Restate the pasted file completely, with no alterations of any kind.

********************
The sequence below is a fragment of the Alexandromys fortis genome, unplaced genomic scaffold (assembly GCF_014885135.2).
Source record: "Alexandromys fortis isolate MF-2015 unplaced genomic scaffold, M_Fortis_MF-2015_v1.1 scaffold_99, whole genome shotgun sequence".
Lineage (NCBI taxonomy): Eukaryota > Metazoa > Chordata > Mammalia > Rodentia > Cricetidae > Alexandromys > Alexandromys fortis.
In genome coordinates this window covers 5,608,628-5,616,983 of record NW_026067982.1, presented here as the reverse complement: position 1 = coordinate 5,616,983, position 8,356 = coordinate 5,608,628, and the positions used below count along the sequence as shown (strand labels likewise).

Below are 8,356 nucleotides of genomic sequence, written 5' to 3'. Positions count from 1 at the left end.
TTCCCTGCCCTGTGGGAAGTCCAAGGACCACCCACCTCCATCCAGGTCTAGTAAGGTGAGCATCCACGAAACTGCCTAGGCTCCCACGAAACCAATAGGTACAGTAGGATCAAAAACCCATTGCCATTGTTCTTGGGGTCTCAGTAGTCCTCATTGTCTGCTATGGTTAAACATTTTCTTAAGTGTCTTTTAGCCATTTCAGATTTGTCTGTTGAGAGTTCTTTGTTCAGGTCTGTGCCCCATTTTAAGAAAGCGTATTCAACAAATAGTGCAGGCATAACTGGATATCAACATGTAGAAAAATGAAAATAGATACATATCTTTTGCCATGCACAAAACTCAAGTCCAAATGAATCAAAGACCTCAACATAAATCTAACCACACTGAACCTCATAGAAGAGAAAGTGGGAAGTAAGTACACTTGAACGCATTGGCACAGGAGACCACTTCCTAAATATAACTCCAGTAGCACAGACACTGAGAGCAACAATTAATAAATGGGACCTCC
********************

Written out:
The sequence below is a fragment of the Alexandromys fortis genome, unplaced genomic scaffold (assembly GCF_014885135.2).
Source record: "Alexandromys fortis isolate MF-2015 unplaced genomic scaffold, M_Fortis_MF-2015_v1.1 scaffold_99, whole genome shotgun sequence".
Lineage (NCBI taxonomy): Eukaryota > Metazoa > Chordata > Mammalia > Rodentia > Cricetidae > Alexandromys > Alexandromys fortis.
In genome coordinates this window covers 5,608,628-5,616,983 of record NW_026067982.1, presented here as the reverse complement: position 1 = coordinate 5,616,983, position 8,356 = coordinate 5,608,628, and the positions used below count along the sequence as shown (strand labels likewise).

Below are 8,356 nucleotides of genomic sequence, written 5' to 3'. Positions count from 1 at the left end.
TTCCCTGCCCTGTGGGAAGTCCAAGGACCACCCACCTCCATCCAGGTCTAGTAAGGTGAGCATCCACGAAACTGCCTAGGCTCCCACGAAACCAATAGGTACAGTAGGATCAAAAACCCATTGCCATTGTTCTTGGGGTCTCAGTAGTCCTCATTGTCTGCTATGGTTAAACATTTTCTTAAGTGTCTTTTAGCCATTTCAGATTTGTCTGTTGAGAGTTCTTTGTTCAGGTCTGTGCCCCATTTTAAGAAAGCGTATTCAACAAATAGTGCAGGCATAACTGGATATCAACATGTAGAAAAATGAAAATAGATACATATCTTTTGCCATGCACAAAACTCAAGTCCAAATGAATCAAAGACCTCAACATAAATCTAACCACACTGAACCTCATAGAAGAGAAAGTGGGAAGTAAGTACACTTGAACGCATTGGCACAGGAGACCACTTCCTAAATATAACTCCAGTAGCACAGACACTGAGAGCAACAATTAATAAATGGGACCTCC